And the pipeline companies cannot afford to undertake those — that expensive investment nor will the financial houses underwrite them and issue these securities until there is a — an assurance of a supply for a reasonable period.

    Most of them as the Shell contract are for 20 years, but some of them as the Atlantic contract, are for 25 years.

    And — and the producers in wanting to protect themselves economically against the inflation that has gone on in — in the oil field of steadily rising prices have used these escalation clauses.

    Originally, they were fixed escalations.

    Every two years or five years or whatever the period might be would — the price would go up one cent, two cents, or three cents.

    And under a contract like that, you could look at it and say at the beginning exactly what would be paid and that the pipeline purchaser would be able to tell its customers exactly what they would have to pay because all of the rates could be determined.

    But they found that those fixed periodic escalations did not give enough return to the producers and so they resorted to these indefinite pricing agreements which we call escalation clauses, where price might go up by reason or the buyer under this particular contract paying more to another buyer or because he enters into a new contract to another producer or where he enters into a new contract with some other producer or because there’s a rise in the field prices or a commodity index or — or some other fixed — some other indefinite provision whereby at some time, in some manner, there would be an additional price paid.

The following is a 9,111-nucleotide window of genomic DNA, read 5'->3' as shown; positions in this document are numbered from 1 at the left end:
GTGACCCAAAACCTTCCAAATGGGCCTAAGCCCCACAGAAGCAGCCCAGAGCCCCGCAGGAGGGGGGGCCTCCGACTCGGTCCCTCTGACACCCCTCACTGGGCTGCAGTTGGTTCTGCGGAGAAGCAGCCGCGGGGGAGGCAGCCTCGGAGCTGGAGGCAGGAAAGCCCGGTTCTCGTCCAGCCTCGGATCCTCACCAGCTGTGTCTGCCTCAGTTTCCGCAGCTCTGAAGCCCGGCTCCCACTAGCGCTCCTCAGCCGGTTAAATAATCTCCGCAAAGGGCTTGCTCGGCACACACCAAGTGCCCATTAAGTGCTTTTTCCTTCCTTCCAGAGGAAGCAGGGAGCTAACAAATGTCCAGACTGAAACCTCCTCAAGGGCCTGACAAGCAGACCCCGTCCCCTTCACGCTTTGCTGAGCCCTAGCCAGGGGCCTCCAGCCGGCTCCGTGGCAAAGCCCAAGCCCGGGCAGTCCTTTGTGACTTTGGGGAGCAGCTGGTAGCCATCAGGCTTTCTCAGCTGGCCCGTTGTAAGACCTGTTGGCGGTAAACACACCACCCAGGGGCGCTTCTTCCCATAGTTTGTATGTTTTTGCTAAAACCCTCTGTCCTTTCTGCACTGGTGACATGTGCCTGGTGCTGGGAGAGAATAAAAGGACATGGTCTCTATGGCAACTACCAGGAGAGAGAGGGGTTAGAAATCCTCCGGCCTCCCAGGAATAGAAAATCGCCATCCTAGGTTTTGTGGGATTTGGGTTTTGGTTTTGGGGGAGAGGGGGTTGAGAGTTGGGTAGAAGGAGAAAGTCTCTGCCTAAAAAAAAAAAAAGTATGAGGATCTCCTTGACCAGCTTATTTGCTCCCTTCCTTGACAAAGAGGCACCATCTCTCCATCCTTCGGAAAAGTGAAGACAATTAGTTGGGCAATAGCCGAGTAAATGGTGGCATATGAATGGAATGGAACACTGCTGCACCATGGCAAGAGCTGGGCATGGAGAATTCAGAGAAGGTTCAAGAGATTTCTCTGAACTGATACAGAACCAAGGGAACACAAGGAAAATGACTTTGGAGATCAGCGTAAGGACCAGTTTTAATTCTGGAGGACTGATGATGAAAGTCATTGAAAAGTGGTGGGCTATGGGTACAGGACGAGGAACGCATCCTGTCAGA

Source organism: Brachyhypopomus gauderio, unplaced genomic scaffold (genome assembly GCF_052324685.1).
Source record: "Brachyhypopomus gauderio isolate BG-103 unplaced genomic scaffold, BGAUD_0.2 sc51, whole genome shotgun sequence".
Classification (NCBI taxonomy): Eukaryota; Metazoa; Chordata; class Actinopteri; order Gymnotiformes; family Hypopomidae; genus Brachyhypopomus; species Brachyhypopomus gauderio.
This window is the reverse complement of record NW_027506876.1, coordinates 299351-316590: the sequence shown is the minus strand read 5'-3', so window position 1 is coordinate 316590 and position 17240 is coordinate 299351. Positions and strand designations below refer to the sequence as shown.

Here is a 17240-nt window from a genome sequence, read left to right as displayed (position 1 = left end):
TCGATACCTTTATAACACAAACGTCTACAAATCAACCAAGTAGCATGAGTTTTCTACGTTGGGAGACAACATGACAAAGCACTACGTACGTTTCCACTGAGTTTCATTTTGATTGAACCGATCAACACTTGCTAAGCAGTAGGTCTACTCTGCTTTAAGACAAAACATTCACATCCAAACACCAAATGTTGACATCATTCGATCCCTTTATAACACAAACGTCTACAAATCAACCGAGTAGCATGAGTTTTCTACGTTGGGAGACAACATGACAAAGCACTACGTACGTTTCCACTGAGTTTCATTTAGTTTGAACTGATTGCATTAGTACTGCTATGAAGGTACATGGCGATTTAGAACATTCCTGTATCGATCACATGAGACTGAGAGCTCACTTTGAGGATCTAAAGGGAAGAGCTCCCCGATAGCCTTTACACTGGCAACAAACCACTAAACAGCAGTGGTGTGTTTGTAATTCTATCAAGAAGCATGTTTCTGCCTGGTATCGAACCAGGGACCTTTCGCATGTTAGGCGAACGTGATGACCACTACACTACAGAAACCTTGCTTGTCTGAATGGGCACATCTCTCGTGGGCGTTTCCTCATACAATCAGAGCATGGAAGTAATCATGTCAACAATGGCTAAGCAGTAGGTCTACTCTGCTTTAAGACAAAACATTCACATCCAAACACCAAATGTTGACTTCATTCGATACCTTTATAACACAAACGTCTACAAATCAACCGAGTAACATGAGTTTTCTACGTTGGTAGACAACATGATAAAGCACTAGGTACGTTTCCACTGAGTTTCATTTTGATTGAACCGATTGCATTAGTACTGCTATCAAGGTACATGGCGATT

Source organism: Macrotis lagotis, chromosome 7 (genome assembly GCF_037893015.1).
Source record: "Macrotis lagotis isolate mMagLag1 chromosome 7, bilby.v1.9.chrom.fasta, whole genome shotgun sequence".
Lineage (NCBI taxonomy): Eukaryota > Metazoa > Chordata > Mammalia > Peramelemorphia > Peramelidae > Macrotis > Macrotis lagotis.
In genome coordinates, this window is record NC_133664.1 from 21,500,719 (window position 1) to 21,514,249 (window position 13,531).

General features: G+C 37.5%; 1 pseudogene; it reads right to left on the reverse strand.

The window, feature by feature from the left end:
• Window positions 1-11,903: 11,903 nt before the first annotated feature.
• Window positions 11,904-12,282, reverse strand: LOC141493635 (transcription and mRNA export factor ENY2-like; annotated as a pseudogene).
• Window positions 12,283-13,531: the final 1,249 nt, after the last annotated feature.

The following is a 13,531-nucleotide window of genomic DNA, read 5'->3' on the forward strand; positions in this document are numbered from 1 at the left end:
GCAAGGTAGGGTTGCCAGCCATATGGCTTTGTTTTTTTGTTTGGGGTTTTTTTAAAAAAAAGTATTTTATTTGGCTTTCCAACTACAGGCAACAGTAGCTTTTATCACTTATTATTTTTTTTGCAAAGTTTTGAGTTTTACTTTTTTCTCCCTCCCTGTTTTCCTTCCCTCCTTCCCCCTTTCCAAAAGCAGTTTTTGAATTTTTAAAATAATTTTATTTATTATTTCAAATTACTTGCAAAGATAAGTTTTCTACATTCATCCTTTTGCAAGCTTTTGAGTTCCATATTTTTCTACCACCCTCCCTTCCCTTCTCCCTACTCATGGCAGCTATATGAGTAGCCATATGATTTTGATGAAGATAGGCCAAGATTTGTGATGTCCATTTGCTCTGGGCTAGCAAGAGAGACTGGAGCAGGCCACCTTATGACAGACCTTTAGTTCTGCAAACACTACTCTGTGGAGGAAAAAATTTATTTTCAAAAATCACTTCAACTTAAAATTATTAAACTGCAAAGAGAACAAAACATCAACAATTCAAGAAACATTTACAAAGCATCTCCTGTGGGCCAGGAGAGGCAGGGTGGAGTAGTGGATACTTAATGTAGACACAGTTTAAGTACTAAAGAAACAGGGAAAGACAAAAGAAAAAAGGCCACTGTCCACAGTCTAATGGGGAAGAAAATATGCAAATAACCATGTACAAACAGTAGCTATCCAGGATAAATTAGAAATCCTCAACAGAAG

Now, the two kinds with which we are concerned right here are very, very simply stated.

    One, which we think the Court mistakenly attributed to the Atlantic contract is where a producer — where a pipeline company enters into a new contract for a new supply of gas and pays more than he is playing — paying to his old supplier.

    And we don’t think that was this situation at all.

    We think that this situation was where the pipeline company has an agreement that could go out and say, “If we pay anything more than — to anybody else, then we will pay you.”